The numbers for HP's fourth quarter
HP's fourth-quarter report was a mixed bag. HP reported a fourth-quarter loss of $6.9 billion, or $3.49 a share, on revenue of $30 billion, down 7 percent from a year ago. Non-GAAP earnings, which exclude the massive Autonomy writedown were $1.16 a share.

Wall Street was expecting earnings of $1.14 a share on revenue of $30.4 billion.

For fiscal 2012, HP reported a net loss of $12.7 billion, or $6.41 a share, on revenue of $120.4 billion.

As for the outlook, HP projected first-quarter non-GAAP earnings of 68 cents to 71 cents a share. Wall Street was looking for 85 cents a share. Fiscal 2013 non-GAAP earnings will be $3.40 to $3.60 a share. Wall Street was expecting $3.50 a share. 

Investors sent HP shares about 12 percent lower to a 10-year low. 

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Whitman reiterated that HP is a multiyear turnaround project. On a conference call, Whitman said:

Fiscal 2012 was the first year in a multi-year journey to turn HP around. We know where we need to go. We have a plan to get there and we have already made significant progress towards our goal.

Indeed, HP's business units were under pressure across the board. Personal systems revenue fell 14 percent as PC sales slid. Printing revenue fell 5 percent; services fell 6 percent from a year ago; Enterprise servers, and storage and networking sales fell 9 percent from a year ago.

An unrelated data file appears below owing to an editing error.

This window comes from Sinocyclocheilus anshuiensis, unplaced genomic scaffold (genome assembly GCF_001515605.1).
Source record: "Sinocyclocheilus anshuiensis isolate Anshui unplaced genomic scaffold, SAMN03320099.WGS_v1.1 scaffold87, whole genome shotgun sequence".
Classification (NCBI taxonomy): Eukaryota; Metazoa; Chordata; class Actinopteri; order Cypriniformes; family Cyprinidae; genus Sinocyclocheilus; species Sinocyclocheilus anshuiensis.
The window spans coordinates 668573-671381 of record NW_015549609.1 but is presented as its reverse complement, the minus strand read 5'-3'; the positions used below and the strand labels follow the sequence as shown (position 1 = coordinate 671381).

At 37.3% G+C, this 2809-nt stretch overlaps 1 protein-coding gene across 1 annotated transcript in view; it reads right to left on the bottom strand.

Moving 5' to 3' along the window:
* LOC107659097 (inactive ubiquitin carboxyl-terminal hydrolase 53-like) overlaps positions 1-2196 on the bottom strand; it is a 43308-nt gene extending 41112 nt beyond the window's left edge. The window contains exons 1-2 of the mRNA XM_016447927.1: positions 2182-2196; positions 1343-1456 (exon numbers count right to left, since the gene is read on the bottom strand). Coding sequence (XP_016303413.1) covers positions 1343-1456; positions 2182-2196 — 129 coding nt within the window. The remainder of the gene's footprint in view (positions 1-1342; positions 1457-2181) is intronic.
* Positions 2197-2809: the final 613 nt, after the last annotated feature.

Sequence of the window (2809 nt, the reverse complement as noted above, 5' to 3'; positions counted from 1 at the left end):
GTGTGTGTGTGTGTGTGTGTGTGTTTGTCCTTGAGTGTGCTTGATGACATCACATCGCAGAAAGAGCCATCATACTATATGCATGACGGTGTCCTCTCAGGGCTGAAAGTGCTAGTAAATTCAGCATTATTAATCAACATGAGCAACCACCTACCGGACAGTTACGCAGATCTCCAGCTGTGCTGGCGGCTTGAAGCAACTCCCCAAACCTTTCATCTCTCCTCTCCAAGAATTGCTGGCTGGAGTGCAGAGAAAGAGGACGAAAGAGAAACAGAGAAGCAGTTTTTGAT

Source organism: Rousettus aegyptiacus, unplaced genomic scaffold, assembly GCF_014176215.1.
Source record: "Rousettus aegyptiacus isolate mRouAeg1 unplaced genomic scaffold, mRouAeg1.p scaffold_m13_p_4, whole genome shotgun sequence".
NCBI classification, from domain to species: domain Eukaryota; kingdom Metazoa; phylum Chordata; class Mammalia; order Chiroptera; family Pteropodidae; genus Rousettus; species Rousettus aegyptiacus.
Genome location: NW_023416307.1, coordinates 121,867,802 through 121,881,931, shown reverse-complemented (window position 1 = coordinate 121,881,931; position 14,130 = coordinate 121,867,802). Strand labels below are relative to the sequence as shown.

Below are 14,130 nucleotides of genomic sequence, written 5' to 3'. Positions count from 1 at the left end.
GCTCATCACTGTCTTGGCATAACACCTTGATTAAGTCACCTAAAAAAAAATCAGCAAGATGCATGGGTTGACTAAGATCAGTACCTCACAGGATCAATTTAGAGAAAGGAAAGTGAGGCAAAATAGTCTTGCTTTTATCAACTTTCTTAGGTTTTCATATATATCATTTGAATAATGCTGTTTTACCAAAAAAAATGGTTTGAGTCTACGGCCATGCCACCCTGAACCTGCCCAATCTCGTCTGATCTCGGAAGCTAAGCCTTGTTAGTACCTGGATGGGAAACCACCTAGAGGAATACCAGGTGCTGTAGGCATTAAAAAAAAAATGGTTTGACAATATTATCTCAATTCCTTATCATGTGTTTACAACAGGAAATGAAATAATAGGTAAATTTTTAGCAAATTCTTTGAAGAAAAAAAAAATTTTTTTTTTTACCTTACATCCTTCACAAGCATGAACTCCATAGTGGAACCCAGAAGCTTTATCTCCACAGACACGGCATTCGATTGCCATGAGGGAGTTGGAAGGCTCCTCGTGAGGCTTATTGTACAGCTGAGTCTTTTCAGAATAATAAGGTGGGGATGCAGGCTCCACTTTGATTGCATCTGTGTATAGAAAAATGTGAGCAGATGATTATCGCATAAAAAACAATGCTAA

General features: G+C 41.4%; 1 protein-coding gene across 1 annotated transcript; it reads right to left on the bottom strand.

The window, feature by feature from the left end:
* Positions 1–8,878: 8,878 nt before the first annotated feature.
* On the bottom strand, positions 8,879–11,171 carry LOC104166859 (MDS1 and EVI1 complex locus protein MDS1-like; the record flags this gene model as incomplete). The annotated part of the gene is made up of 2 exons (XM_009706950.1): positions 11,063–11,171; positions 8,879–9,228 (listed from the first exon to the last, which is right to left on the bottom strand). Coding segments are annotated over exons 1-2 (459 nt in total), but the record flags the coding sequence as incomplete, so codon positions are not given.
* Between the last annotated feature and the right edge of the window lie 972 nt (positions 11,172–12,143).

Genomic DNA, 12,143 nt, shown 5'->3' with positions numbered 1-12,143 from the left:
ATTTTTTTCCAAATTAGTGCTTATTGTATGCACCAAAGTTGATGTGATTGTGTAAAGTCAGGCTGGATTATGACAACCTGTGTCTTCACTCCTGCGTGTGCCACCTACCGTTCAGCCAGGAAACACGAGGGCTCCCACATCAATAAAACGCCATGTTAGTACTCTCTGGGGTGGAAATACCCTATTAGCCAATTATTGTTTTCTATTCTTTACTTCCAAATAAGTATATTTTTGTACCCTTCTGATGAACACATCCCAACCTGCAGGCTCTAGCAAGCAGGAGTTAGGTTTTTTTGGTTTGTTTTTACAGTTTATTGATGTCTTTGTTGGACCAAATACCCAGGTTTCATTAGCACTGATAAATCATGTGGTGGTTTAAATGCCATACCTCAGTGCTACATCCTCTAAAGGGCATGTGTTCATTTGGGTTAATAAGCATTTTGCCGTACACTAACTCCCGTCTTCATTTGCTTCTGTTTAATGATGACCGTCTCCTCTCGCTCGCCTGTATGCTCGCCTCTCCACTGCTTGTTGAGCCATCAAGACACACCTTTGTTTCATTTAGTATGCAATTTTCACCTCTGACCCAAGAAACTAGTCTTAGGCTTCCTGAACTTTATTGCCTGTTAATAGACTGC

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Analysts largely expected HP's PC business to be under pressure and the results paid out as expected. Notebook and desktop units were down 12 percent in the fourth quarter. 

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On the enterprise side of the business, Whitman said HP saw pressure with its industry standard server business, but 3Par storage performed well. Whitman added:

Our server business saw double digit growth again in hyperscale, but this business is putting pressure on our overall ESSN margins. Our Gen 8 rollout continues to track positively although we saw pressures on our pricing and margins as we work to improve our channel execution.

By the numbers:

  • HP's R&D spending was $3.4 billion for fiscal 2012, up from $3.25 billion in 2011.
  • Inventory at the end of the quarter was $6.3 billion, and days of inventory at 25 days, down two days from a year ago.
  • HP bought 7.6 million of its shares on the open market.
  • HP ended the quarter with $11.8 billion in gross cash.

Editors' note, 9:45 a.m. PT: This story has been updated several times with additional information from the earnings report, the HP conference call, and responses from Leo Apotheker and the former management at Autonomy. CNET's Jonathan Skillings contributed to this report.

The story originally appeared at ZDNet's Between the Lines under the headline "HP: Autonomy had 'serious accounting improprieties."